The principle of law is whether the element of agreement required to form a legally enforceable contract has been established between Isabella and Siena.
In order to form legally enforceable contract, there are three elements required which are agreement, intention and consideration.
The element is need to discuss in here is the existence of agreement between both parties which are Isabella and Siena. Agreement in contract can be defined as a meeting of the consensus or minds where both parties comprehend what the essential terms of the contract are.
Elements of agreement required are offer and acceptance. Offer include offeror and offeree which offeror signifies a willingness to contract on terms and offeree assents to the terms of the offer as acceptance. There are several requirements of offer to be satisfied.
Firstly , offer must be promissory and sufficiently complete. The offer must outline all fundamental details and worded clearly to convey the offeror’s willingness to honour the terms of the offer if acceptance happened.
In Harvey v Facey 1893 AC 552 case, Harvey and Facey discussed future possible trade of Bumper Hall Pen by using telegram. Harvey asked lowest cash price of Bumper Hall Pen Facey would agree to sell to him. Facey replied the lowest cash price which is 900 through telegram. Harvey agreed with that price and wanted to purchase the property at that price Facey provided. However, Facey refused to sell and Harvey sued. Harvey thought he had an contract with Facey which “lowest cash price for Bumper Hall Pen 900” is an offer. The court decided that it was not a legally enforceable contract. It was merely a statement providing information on what terms Harvey might be willing to sell and it is not a promise to sell the pen to him. As the result, quotation of price is not an offer.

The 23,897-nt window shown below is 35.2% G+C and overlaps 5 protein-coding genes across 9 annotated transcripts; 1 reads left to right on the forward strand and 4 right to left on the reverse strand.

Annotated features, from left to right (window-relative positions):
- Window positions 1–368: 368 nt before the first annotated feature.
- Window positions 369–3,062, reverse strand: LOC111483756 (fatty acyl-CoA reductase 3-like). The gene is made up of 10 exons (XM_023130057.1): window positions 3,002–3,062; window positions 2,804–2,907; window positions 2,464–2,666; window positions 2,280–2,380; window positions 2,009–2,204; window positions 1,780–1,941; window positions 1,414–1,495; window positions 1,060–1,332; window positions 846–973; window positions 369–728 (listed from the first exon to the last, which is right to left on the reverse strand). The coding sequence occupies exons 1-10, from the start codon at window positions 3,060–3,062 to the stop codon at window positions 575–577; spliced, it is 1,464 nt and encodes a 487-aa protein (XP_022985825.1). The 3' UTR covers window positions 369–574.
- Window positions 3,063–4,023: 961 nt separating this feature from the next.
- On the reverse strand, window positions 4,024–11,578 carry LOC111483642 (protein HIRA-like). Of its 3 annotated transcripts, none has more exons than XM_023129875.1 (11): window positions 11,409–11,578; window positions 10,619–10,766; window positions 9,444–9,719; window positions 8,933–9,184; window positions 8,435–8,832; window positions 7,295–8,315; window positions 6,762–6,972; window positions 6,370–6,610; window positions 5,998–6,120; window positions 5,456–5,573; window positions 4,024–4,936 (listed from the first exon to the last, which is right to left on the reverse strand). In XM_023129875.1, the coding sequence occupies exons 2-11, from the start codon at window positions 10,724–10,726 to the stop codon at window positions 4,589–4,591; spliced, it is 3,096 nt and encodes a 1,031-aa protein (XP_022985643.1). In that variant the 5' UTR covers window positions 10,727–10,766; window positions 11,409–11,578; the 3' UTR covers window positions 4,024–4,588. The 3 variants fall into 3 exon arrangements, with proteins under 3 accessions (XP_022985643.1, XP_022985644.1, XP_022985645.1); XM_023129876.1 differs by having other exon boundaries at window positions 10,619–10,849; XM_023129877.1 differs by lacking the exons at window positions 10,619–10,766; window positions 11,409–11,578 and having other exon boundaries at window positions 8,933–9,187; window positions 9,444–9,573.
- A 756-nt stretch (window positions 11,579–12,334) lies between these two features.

Secondly?according to Do and Duperouzel, offer must be intended to be bound on acceptance and must be more than a mere expression of interest in doing business.
In Partridge v Crittenden 1968 2 All ER 421 case, Partridge put an advertisement of “Bramblefinch cocks and hens, 25/-each” in the magazine. The RSPCA was prosecuting him for the statutory offence of unlawfully offering wild birds for sale. Even so , the court held that it was not an offer as it merely an “invitation to treat”. The Advertisement was an invitation for people who interested in offer to buy the advertised birds. Therefore, all advertisements are not considered as offers.
In addition, offer can be made to a particular person or even the whole world.
In Carlill v Carbolic Smoke Ball Co 1893 1 QB 256 case, the company Carbolic Smoke Ball published advertisement which offered 100 pounds reward for any person who used the smoke ball three times a day and caught influenza or any other disease. Carlill caught influenza by using smoke ball and asked company for 100 pounds reward as promised on advertisement. However, the company refused to pay Carlill. The court held that advertisement was an offer because it made to particular person of accepting this offer. Therefore, it was intended be legally binding in this case.